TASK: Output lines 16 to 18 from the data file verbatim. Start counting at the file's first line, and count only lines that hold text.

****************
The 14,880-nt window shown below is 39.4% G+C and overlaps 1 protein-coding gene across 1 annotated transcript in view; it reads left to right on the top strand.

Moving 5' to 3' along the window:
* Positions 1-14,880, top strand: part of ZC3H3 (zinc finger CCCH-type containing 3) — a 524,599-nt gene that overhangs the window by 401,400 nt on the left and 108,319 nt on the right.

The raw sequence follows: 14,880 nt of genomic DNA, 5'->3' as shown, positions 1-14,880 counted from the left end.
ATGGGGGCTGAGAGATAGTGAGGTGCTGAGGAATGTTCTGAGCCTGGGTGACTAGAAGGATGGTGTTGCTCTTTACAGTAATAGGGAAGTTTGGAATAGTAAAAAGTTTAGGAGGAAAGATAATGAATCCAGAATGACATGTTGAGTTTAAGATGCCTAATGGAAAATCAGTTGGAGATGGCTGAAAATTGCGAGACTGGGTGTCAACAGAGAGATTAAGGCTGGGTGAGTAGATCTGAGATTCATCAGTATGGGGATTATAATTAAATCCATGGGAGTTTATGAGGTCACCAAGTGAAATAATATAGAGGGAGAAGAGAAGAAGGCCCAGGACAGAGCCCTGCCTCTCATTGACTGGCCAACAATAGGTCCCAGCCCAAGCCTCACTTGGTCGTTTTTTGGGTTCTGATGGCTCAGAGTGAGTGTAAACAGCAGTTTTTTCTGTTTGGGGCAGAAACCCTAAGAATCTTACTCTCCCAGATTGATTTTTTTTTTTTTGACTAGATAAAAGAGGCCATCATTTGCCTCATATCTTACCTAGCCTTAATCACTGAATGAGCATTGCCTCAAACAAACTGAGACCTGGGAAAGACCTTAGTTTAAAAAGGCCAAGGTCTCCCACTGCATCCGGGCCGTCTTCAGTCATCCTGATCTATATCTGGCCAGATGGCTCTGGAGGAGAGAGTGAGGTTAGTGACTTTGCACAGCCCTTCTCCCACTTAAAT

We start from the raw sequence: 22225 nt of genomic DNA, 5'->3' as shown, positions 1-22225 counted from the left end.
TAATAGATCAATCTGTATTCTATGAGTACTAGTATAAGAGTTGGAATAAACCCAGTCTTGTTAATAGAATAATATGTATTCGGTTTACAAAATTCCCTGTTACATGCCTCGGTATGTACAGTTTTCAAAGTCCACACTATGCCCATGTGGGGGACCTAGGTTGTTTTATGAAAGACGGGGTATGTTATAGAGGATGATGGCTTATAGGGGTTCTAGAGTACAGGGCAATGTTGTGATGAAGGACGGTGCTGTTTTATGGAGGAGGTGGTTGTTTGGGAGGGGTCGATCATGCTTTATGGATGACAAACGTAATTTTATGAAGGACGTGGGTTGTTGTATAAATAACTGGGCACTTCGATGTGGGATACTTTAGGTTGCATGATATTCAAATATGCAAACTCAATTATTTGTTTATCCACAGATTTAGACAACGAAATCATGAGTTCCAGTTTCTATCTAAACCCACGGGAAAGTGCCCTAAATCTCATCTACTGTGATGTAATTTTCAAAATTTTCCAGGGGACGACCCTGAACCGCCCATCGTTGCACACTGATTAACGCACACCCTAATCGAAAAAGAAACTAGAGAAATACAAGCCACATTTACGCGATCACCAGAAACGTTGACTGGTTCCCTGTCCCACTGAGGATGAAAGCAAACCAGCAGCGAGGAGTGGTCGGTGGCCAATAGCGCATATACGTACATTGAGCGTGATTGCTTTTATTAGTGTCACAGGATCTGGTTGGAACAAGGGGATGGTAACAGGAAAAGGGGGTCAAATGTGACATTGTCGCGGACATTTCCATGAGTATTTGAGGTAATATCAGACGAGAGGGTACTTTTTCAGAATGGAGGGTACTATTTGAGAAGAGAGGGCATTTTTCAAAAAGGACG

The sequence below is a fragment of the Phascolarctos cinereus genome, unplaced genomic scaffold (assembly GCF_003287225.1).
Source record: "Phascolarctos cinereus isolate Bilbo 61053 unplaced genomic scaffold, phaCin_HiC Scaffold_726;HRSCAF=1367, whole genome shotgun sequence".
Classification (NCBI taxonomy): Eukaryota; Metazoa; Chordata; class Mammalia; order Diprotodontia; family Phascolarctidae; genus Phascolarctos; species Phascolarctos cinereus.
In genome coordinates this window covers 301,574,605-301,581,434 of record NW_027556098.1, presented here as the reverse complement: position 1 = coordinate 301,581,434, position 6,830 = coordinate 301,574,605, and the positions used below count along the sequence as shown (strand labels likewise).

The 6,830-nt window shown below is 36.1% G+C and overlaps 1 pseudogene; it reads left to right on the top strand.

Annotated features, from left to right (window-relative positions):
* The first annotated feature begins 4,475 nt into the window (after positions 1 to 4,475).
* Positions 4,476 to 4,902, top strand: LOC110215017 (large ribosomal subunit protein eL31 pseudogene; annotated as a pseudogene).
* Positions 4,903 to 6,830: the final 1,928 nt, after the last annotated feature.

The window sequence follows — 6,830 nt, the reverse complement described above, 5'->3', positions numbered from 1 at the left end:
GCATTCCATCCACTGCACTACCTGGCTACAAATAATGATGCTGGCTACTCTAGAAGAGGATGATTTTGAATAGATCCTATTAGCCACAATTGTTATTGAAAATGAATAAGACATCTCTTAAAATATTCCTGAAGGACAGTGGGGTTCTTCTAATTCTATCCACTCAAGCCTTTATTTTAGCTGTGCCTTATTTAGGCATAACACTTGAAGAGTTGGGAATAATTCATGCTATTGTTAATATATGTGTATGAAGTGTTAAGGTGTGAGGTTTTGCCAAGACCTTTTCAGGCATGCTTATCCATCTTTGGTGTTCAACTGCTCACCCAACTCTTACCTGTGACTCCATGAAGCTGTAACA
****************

* Positions 4,903 to 6,830: the final 1,928 nt, after the last annotated feature.

The window sequence follows — 6,830 nt, the reverse complement described above, 5'->3', positions numbered from 1 at the left end:
GCATTCCATCCACTGCACTACCTGGCTACAAATAATGATGCTGGCTACTCTAGAAGAGGATGATTTTGAATAGATCCTATTAGCCACAATTGTTATTGAAAATGAATAAGACATCTCTTAAAATATTCCTGAAGGACAGTGGGGTTCTTCTAATTCTATCCACTCAAGCCTTTATTTTAGCTGTGCCTTATTTAGGCATAACACTTGAAGAGTTGGGAATAATTCATGCTATTGTTAATATATGTGTATGAAGTGTTAAGGTGTGAGGTTTTGCCAAGACCTTTTCAGGCATGCTTATCCATCTTTGGTGTTCAACTGCTCACCCAACTCTTACCTGTGACTCCATGAAGCTGTAACA